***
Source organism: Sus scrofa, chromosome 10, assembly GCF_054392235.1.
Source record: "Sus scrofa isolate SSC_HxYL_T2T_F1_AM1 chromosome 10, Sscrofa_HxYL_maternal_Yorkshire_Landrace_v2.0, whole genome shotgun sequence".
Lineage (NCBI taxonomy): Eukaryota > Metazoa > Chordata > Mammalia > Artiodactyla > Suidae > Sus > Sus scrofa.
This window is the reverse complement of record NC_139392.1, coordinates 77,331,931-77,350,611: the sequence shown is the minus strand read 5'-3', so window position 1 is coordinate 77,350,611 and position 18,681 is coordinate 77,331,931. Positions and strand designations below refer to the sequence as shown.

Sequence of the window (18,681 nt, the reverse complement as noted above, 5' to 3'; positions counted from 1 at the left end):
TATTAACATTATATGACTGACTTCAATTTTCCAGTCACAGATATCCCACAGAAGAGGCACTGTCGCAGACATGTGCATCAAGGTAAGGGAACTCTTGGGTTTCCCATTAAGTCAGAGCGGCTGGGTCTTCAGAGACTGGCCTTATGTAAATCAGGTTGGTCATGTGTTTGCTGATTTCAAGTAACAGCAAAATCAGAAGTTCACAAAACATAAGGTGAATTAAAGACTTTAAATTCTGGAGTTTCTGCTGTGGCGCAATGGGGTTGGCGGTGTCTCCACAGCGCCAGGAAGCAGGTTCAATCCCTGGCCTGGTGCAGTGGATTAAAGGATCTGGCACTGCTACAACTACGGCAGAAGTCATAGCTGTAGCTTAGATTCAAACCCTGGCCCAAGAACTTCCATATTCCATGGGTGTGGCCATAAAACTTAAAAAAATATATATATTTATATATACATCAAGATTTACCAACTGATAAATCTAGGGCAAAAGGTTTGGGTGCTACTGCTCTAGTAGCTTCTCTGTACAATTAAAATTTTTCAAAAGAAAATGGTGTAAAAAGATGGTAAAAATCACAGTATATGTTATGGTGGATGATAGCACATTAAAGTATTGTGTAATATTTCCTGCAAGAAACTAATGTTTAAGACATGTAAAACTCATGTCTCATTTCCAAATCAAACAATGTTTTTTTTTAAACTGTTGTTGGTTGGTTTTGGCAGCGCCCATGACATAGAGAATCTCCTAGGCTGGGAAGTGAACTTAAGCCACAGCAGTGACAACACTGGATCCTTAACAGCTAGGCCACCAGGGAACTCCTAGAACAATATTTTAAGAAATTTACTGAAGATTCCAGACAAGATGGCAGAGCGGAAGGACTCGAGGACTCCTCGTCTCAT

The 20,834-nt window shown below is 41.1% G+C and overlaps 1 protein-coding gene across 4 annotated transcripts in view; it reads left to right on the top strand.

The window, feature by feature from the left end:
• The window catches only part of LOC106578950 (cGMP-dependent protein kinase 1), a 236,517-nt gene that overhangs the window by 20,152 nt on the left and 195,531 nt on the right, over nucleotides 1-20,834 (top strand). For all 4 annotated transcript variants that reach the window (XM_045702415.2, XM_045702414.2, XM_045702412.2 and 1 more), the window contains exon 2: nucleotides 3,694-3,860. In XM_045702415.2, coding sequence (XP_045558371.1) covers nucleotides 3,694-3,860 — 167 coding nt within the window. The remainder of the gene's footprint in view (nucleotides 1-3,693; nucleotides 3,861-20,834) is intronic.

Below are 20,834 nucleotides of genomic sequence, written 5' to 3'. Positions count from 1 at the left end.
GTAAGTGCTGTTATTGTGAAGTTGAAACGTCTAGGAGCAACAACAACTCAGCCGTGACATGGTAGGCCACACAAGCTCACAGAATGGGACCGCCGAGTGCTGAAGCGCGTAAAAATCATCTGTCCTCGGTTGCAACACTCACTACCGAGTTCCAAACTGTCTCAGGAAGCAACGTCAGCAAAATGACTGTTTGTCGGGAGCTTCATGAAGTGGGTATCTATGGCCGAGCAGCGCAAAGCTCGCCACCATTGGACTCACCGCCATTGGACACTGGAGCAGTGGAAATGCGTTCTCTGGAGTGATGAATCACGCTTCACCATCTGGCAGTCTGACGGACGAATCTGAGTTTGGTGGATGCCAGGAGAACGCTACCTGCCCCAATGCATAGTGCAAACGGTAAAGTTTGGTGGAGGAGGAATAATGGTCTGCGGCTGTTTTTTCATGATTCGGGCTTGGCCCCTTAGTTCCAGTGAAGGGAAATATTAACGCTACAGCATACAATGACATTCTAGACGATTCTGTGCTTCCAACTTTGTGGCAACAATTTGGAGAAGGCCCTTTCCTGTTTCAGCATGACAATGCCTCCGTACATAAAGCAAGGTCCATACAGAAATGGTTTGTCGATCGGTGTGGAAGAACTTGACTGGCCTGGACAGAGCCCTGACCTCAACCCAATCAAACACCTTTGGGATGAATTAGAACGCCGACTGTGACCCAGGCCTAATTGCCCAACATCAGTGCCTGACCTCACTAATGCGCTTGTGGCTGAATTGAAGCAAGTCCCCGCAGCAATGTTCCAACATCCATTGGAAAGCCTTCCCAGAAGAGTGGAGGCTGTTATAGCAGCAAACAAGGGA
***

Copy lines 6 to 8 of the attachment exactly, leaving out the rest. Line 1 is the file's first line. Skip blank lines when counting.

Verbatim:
TATTAACATTATATGACTGACTTCAATTTTCCAGTCACAGATATCCCACAGAAGAGGCACTGTCGCAGACATGTGCATCAAGGTAAGGGAACTCTTGGGTTTCCCATTAAGTCAGAGCGGCTGGGTCTTCAGAGACTGGCCTTATGTAAATCAGGTTGGTCATGTGTTTGCTGATTTCAAGTAACAGCAAAATCAGAAGTTCACAAAACATAAGGTGAATTAAAGACTTTAAATTCTGGAGTTTCTGCTGTGGCGCAATGGGGTTGGCGGTGTCTCCACAGCGCCAGGAAGCAGGTTCAATCCCTGGCCTGGTGCAGTGGATTAAAGGATCTGGCACTGCTACAACTACGGCAGAAGTCATAGCTGTAGCTTAGATTCAAACCCTGGCCCAAGAACTTCCATATTCCATGGGTGTGGCCATAAAACTTAAAAAAATATATATATTTATATATACATCAAGATTTACCAACTGATAAATCTAGGGCAAAAGGTTTGGGTGCTACTGCTCTAGTAGCTTCTCTGTACAATTAAAATTTTTCAAAAGAAAATGGTGTAAAAAGATGGTAAAAATCACAGTATATGTTATGGTGGATGATAGCACATTAAAGTATTGTGTAATATTTCCTGCAAGAAACTAATGTTTAAGACATGTAAAACTCATGTCTCATTTCCAAATCAAACAATGTTTTTTTTTAAACTGTTGTTGGTTGGTTTTGGCAGCGCCCATGACATAGAGAATCTCCTAGGCTGGGAAGTGAACTTAAGCCACAGCAGTGACAACACTGGATCCTTAACAGCTAGGCCACCAGGGAACTCCTAGAACAATATTTTAAGAAATTTACTGAAGATTCCAGACAAGATGGCAGAGCGGAAGGACTCGAGGACTCCTCGTCTCAT

The 20,834-nt window shown below is 41.1% G+C and overlaps 1 protein-coding gene across 4 annotated transcripts in view; it reads left to right on the top strand.

The window, feature by feature from the left end: